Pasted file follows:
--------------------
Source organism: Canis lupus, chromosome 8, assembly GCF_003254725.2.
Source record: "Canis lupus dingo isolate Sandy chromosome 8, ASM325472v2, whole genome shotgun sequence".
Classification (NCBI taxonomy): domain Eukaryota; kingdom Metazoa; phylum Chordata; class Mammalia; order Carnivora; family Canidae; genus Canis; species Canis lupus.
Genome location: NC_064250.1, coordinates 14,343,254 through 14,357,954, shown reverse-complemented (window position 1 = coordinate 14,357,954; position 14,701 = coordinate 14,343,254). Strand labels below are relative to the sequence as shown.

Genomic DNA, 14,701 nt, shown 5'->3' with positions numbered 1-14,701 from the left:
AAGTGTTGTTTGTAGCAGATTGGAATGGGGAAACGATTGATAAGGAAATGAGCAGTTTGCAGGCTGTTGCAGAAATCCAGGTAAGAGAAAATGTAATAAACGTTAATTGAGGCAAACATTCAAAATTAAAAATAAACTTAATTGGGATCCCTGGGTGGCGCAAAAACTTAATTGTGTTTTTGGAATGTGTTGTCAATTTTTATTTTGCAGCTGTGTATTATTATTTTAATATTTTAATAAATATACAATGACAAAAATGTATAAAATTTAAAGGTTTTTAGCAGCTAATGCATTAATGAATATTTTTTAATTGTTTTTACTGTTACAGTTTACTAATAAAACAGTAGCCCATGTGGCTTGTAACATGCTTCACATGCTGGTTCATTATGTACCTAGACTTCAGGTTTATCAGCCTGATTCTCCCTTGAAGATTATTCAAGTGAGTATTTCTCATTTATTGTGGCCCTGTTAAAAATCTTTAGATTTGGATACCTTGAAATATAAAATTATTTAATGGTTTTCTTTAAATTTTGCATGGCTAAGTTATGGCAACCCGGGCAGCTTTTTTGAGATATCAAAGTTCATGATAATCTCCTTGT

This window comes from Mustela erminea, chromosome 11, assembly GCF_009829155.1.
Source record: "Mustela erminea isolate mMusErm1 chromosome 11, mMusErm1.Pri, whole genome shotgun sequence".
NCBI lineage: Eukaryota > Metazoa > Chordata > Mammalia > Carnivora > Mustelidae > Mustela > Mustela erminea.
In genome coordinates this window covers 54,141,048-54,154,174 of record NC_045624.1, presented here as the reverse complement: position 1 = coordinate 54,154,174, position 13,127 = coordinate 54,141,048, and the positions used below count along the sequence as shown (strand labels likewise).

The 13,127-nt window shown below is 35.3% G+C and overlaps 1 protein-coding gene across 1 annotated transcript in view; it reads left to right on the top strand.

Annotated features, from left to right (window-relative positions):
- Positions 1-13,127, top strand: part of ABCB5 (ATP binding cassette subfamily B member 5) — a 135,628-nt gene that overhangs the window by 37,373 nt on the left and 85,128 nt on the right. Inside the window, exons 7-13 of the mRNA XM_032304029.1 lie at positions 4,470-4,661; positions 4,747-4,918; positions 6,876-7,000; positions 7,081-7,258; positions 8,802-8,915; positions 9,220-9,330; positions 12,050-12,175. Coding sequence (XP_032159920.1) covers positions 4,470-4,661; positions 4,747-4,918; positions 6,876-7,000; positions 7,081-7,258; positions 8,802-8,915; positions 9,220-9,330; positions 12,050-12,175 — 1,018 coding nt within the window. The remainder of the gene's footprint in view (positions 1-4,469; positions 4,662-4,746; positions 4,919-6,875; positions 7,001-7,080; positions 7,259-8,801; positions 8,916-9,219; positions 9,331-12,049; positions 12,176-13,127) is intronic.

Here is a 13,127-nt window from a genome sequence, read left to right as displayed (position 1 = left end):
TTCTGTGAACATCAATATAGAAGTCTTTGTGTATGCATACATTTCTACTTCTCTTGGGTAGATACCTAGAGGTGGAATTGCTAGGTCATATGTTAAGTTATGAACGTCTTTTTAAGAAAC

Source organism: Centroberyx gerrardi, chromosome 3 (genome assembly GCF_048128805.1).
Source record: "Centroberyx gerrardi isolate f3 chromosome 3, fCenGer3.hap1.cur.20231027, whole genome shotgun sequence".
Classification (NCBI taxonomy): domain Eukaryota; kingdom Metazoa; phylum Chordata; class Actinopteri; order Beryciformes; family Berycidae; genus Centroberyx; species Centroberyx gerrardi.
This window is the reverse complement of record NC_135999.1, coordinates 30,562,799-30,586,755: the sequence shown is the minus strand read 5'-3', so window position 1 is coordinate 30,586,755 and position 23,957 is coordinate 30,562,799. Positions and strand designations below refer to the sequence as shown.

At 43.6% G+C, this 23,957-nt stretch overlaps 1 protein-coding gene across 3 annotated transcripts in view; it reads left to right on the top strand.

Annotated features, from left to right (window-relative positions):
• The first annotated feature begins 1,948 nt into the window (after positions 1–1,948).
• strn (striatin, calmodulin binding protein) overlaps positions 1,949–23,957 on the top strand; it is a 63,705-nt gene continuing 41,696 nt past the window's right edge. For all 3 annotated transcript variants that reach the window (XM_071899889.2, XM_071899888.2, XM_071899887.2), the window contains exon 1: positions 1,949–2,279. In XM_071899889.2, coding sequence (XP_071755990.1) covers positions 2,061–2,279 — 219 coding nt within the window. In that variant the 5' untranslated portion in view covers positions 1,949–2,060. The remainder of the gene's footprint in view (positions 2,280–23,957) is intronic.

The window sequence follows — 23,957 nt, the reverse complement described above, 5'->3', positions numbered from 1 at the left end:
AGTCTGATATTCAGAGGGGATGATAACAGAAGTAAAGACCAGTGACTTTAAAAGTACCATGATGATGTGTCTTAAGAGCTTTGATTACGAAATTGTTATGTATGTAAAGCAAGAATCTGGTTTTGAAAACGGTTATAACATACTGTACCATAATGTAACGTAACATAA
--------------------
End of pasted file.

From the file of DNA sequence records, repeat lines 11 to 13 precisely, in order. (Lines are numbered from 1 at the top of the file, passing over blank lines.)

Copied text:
The 13,127-nt window shown below is 35.3% G+C and overlaps 1 protein-coding gene across 1 annotated transcript in view; it reads left to right on the top strand.

Annotated features, from left to right (window-relative positions):
- Positions 1-13,127, top strand: part of ABCB5 (ATP binding cassette subfamily B member 5) — a 135,628-nt gene that overhangs the window by 37,373 nt on the left and 85,128 nt on the right. Inside the window, exons 7-13 of the mRNA XM_032304029.1 lie at positions 4,470-4,661; positions 4,747-4,918; positions 6,876-7,000; positions 7,081-7,258; positions 8,802-8,915; positions 9,220-9,330; positions 12,050-12,175. Coding sequence (XP_032159920.1) covers positions 4,470-4,661; positions 4,747-4,918; positions 6,876-7,000; positions 7,081-7,258; positions 8,802-8,915; positions 9,220-9,330; positions 12,050-12,175 — 1,018 coding nt within the window. The remainder of the gene's footprint in view (positions 1-4,469; positions 4,662-4,746; positions 4,919-6,875; positions 7,001-7,080; positions 7,259-8,801; positions 8,916-9,219; positions 9,331-12,049; positions 12,176-13,127) is intronic.